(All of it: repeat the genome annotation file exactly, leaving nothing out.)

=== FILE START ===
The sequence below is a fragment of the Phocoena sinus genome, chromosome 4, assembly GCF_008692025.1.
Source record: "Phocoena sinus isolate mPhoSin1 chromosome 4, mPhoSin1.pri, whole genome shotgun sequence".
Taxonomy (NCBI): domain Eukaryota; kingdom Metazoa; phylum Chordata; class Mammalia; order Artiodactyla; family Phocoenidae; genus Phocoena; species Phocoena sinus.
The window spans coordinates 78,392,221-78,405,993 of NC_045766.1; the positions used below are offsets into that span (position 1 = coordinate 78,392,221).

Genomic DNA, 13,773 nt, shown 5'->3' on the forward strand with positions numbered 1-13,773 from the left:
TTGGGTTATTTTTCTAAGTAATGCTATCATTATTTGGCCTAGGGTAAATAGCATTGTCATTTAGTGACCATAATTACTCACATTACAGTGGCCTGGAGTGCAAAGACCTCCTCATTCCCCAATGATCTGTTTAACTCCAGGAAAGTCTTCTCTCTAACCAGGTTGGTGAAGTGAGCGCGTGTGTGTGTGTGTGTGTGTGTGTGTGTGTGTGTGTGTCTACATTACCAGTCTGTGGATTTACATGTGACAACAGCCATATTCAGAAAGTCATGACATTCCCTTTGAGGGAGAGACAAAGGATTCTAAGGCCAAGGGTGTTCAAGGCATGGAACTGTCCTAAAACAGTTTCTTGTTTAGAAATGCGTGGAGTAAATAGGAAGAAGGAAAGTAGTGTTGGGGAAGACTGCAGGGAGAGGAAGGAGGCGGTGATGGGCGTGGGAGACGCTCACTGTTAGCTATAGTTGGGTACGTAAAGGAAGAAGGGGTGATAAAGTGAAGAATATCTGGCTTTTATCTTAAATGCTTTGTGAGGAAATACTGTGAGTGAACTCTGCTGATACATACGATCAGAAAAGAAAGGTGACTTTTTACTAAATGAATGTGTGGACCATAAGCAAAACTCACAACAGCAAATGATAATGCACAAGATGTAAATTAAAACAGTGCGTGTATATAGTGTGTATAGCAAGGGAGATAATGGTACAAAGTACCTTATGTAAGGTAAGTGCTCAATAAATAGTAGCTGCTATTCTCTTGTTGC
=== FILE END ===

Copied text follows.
The sequence below is a fragment of the Phocoena sinus genome, chromosome 4, assembly GCF_008692025.1.
Source record: "Phocoena sinus isolate mPhoSin1 chromosome 4, mPhoSin1.pri, whole genome shotgun sequence".
Taxonomy (NCBI): domain Eukaryota; kingdom Metazoa; phylum Chordata; class Mammalia; order Artiodactyla; family Phocoenidae; genus Phocoena; species Phocoena sinus.
The window spans coordinates 78,392,221-78,405,993 of NC_045766.1; the positions used below are offsets into that span (position 1 = coordinate 78,392,221).

Genomic DNA, 13,773 nt, shown 5'->3' on the forward strand with positions numbered 1-13,773 from the left:
TTGGGTTATTTTTCTAAGTAATGCTATCATTATTTGGCCTAGGGTAAATAGCATTGTCATTTAGTGACCATAATTACTCACATTACAGTGGCCTGGAGTGCAAAGACCTCCTCATTCCCCAATGATCTGTTTAACTCCAGGAAAGTCTTCTCTCTAACCAGGTTGGTGAAGTGAGCGCGTGTGTGTGTGTGTGTGTGTGTGTGTGTGTGTGTGTGTCTACATTACCAGTCTGTGGATTTACATGTGACAACAGCCATATTCAGAAAGTCATGACATTCCCTTTGAGGGAGAGACAAAGGATTCTAAGGCCAAGGGTGTTCAAGGCATGGAACTGTCCTAAAACAGTTTCTTGTTTAGAAATGCGTGGAGTAAATAGGAAGAAGGAAAGTAGTGTTGGGGAAGACTGCAGGGAGAGGAAGGAGGCGGTGATGGGCGTGGGAGACGCTCACTGTTAGCTATAGTTGGGTACGTAAAGGAAGAAGGGGTGATAAAGTGAAGAATATCTGGCTTTTATCTTAAATGCTTTGTGAGGAAATACTGTGAGTGAACTCTGCTGATACATACGATCAGAAAAGAAAGGTGACTTTTTACTAAATGAATGTGTGGACCATAAGCAAAACTCACAACAGCAAATGATAATGCACAAGATGTAAATTAAAACAGTGCGTGTATATAGTGTGTATAGCAAGGGAGATAATGGTACAAAGTACCTTATGTAAGGTAAGTGCTCAATAAATAGTAGCTGCTATTCTCTTGTTGC